Black money: ITAT rules against 3 ‘beneficiaries’ holding a/c in Alpine tax haven
MUMBAI: Five years after Germany gave New Delhi a list of Indians with secret bank accounts in the Alpine tax haven Liechtenstein, the first tribunal ruling has gone in favour of the government.
The case pertains to three Kolkata-based individuals – Mohan Manoj Dhupelia, Ambrish Manoj Dhupelia and Ms Bhavya Manoj Dhupelia – whose names figure in the list of 18 resident Indians who have allegedly stashed money abroad. With the Modi government telling the Supreme Court that it is “committed to disclose the names of persons holding illegal money abroad”, the decision by the Mumbai bench of the Income Tax Appellate Tribunal (ITAT), a quasi-judicial authority, could serve as a benchmark for several disputes relating to Swiss bank accounts in future.
The tribunal on October 31 dismissed the appeals by the Dhupelias, and upheld the stand of the Income Tax Department which said that the three members of the Dhupelia family are beneficiaries of the Ambrunova Trust which has an account with LGT Bank in Liechtenstein. The tribunal, according to persons who have been tracking the case, is of the view that funds lying in the bank account of the trust reflect unaccounted income of the assessees (i.e, the Dhupelias).
When asked whether the individuals concerned would move high court to challenge the tribunal’s decision, Dr K Shivaram, the advocate who represented the Dhupelias, said, “The appeal was dismissed but I don’t know the details. I have not received a copy of the order. I have not heard anything so far from them (Dhupelias). One can take a decision only after going through the full order.”
TAXING TRUST BENEFICIARIES
Shivaram had argued that neither do the names of Dhupelias appear in the list of beneficiaries of the trust nor had they received any benefit from the trust. The Dhupelias had denied any knowledge of the trust and claimed that they had not received any money from it.
The trust, formed in March 1997, had a balance of $2.4 million as on December 31, 2001 in its account with LTG Bank of Liechtenstein. The tribunal, it is understood, has referred to the documents in possession of the Income Tax Department.
These documents were officially received by the Indian authorities in agreement to a probe by a permanent sub-committee on investigation of United States Senate.
Many senior tax professionals are awaiting the full text of the tribunal order to get a sense of its stand on trusts. In a discretionary trust (like Ambrunova), the beneficiaries and their shares are not fixed but are determined by the settler of the trust. “Unlike a specific trust where the beneficiaries are known and their entitlements are fixed, the income of a discretionary trust cannot be treated as income of the beneficiaries if there has been no distribution to the beneficiaries,” said chartered accountant TP Ostwal, an expert on the subject. Sharing a similar view, Dilip Lakhani, another senior Mumbai-based chartered accountant said, “In case of discretionary trusts, a beneficiary can be taxed only when he or she has received benefit from the trust as the beneficiary is not a party to the creation of the trust.” According to tax circles, many Swiss bank account holders in the now famous HSBC Geneva list (that was shared by France) are beneficiaries of discretionary trusts that had opened accounts with the British bank.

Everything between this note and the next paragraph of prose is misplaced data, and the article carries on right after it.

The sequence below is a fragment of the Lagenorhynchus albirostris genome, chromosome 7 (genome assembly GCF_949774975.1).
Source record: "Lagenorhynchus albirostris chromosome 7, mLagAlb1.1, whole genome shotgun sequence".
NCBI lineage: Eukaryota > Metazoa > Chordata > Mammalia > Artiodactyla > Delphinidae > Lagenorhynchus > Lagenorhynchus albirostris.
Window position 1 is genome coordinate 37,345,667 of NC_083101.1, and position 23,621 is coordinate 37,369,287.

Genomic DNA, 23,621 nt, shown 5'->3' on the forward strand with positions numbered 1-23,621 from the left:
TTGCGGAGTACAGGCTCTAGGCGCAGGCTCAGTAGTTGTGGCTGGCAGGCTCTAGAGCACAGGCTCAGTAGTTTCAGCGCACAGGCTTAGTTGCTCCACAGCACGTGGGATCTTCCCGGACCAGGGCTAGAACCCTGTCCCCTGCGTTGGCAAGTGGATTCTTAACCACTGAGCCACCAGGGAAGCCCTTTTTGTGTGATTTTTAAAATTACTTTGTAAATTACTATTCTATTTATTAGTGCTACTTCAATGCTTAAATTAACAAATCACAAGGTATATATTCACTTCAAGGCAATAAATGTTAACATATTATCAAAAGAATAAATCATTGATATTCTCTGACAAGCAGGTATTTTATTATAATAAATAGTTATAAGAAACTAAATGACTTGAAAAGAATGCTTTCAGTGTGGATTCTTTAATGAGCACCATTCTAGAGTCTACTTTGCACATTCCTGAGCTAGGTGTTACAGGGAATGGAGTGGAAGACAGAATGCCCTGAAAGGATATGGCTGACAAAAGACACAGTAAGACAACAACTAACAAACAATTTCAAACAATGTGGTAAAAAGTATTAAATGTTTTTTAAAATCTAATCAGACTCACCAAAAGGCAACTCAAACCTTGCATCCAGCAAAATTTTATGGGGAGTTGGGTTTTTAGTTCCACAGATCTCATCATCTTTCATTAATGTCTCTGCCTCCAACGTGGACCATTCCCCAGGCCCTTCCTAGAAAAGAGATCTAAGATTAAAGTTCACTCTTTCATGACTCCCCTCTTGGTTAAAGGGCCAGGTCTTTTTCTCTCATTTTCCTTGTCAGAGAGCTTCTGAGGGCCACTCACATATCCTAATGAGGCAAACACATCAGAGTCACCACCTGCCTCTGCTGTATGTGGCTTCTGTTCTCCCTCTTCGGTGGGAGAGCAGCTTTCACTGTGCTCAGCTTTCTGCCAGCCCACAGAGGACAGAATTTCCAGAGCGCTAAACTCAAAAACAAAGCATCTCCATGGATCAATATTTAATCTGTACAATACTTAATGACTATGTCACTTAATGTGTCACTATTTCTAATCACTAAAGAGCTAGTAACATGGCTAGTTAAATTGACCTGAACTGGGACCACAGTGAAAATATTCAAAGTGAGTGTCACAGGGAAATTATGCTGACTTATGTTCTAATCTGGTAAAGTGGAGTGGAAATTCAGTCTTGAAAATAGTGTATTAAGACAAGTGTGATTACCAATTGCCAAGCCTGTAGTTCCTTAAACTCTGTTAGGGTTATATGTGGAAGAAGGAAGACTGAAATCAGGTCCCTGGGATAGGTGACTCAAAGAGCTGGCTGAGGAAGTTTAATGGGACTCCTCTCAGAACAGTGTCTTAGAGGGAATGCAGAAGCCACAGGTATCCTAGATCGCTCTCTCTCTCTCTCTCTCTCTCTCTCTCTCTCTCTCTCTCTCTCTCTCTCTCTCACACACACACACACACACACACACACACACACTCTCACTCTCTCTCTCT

Thus, in the light of information collected by the tax department, a subsequent view on the matter by the high court would be crucial. Typically, a trust deed has signatures of the trustees and settlers but not necessarily that of the beneficiaries. However, while beneficiaries are not legally required to be physically present for the activating the bank account, they have to submit copies of passport.
The tax department had acted soon after Germany handed over the list of account holders to India. On March 30, 2009, it had served Dhupelias a notice under section 148 of the Income Tax Act relating to assessment year 2002-03. In mid-May that year, the assessing officer furnished reasons for reopening the assessment and in October 2009, the assessees denied the allegations. Dhupelias moved the Tribunal after the Commissioner of Income Tax (Appeals), the first appellate authority, confirmed the order of the assessing officer in February 2011. Subsequently, the assessees moved the tribunal, which after hearing the case on October 8, 2014, pronounced its order, dismissing the assessees’ appeal, in end-October.
It appears that the Indian tax office has been on a stronger ground (at least initially) in dealing with the Liechtenstein account holders as against the 600-odd named in the HSBC Geneva list. Thanks to the probe by the US house panel, the tax department seems to be in possession of necessary documents like account opening forms, trust deeds and transaction details of LTG account holders.